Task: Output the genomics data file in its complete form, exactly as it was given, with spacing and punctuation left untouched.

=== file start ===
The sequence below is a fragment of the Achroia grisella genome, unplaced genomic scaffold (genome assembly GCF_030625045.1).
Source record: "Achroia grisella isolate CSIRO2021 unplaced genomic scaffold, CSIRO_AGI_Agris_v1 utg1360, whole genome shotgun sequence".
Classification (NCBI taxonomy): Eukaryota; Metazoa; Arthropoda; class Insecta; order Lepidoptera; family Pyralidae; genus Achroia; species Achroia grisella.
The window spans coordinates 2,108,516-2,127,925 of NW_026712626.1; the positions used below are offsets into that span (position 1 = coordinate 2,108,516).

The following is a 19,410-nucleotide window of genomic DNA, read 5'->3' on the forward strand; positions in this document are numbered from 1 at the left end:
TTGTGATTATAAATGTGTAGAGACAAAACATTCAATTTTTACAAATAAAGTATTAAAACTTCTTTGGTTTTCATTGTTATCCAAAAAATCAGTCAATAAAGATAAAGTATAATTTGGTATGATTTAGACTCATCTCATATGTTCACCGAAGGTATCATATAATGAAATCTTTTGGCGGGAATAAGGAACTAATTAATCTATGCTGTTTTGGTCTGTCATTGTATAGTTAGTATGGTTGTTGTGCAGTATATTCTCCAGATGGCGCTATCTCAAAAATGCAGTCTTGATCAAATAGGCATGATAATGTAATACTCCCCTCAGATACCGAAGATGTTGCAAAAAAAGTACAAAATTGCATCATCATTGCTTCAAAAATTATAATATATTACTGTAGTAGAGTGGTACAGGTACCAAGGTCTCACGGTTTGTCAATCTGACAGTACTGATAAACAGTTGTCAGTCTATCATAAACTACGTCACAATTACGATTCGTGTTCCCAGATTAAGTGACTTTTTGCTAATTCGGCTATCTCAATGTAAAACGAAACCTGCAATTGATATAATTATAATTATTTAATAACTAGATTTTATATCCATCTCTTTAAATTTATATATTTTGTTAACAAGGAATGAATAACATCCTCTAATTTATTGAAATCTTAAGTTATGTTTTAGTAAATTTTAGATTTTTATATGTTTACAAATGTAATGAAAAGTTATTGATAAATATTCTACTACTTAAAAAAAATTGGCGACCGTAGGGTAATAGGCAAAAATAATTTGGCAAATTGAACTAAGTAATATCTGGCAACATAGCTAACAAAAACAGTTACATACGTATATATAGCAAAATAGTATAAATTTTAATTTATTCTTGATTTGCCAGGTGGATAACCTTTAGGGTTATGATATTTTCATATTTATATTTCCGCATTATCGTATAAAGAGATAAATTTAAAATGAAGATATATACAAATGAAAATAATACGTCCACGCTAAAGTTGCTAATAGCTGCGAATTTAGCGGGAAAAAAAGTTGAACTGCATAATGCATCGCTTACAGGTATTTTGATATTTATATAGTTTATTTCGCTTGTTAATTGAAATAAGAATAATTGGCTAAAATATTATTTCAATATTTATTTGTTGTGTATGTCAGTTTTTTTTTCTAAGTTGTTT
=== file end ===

The sequence below is a fragment of the Achroia grisella genome, unplaced genomic scaffold (genome assembly GCF_030625045.1).
Source record: "Achroia grisella isolate CSIRO2021 unplaced genomic scaffold, CSIRO_AGI_Agris_v1 utg1360, whole genome shotgun sequence".
Classification (NCBI taxonomy): Eukaryota; Metazoa; Arthropoda; class Insecta; order Lepidoptera; family Pyralidae; genus Achroia; species Achroia grisella.
The window spans coordinates 2,108,516-2,127,925 of NW_026712626.1; the positions used below are offsets into that span (position 1 = coordinate 2,108,516).

The following is a 19,410-nucleotide window of genomic DNA, read 5'->3' on the forward strand; positions in this document are numbered from 1 at the left end:
TTGTGATTATAAATGTGTAGAGACAAAACATTCAATTTTTACAAATAAAGTATTAAAACTTCTTTGGTTTTCATTGTTATCCAAAAAATCAGTCAATAAAGATAAAGTATAATTTGGTATGATTTAGACTCATCTCATATGTTCACCGAAGGTATCATATAATGAAATCTTTTGGCGGGAATAAGGAACTAATTAATCTATGCTGTTTTGGTCTGTCATTGTATAGTTAGTATGGTTGTTGTGCAGTATATTCTCCAGATGGCGCTATCTCAAAAATGCAGTCTTGATCAAATAGGCATGATAATGTAATACTCCCCTCAGATACCGAAGATGTTGCAAAAAAAGTACAAAATTGCATCATCATTGCTTCAAAAATTATAATATATTACTGTAGTAGAGTGGTACAGGTACCAAGGTCTCACGGTTTGTCAATCTGACAGTACTGATAAACAGTTGTCAGTCTATCATAAACTACGTCACAATTACGATTCGTGTTCCCAGATTAAGTGACTTTTTGCTAATTCGGCTATCTCAATGTAAAACGAAACCTGCAATTGATATAATTATAATTATTTAATAACTAGATTTTATATCCATCTCTTTAAATTTATATATTTTGTTAACAAGGAATGAATAACATCCTCTAATTTATTGAAATCTTAAGTTATGTTTTAGTAAATTTTAGATTTTTATATGTTTACAAATGTAATGAAAAGTTATTGATAAATATTCTACTACTTAAAAAAAATTGGCGACCGTAGGGTAATAGGCAAAAATAATTTGGCAAATTGAACTAAGTAATATCTGGCAACATAGCTAACAAAAACAGTTACATACGTATATATAGCAAAATAGTATAAATTTTAATTTATTCTTGATTTGCCAGGTGGATAACCTTTAGGGTTATGATATTTTCATATTTATATTTCCGCATTATCGTATAAAGAGATAAATTTAAAATGAAGATATATACAAATGAAAATAATACGTCCACGCTAAAGTTGCTAATAGCTGCGAATTTAGCGGGAAAAAAAGTTGAACTGCATAATGCATCGCTTACAGGTATTTTGATATTTATATAGTTTATTTCGCTTGTTAATTGAAATAAGAATAATTGGCTAAAATATTATTTCAATATTTATTTGTTGTGTATGTCAGTTTTTTTTTCTAAGTTGTTT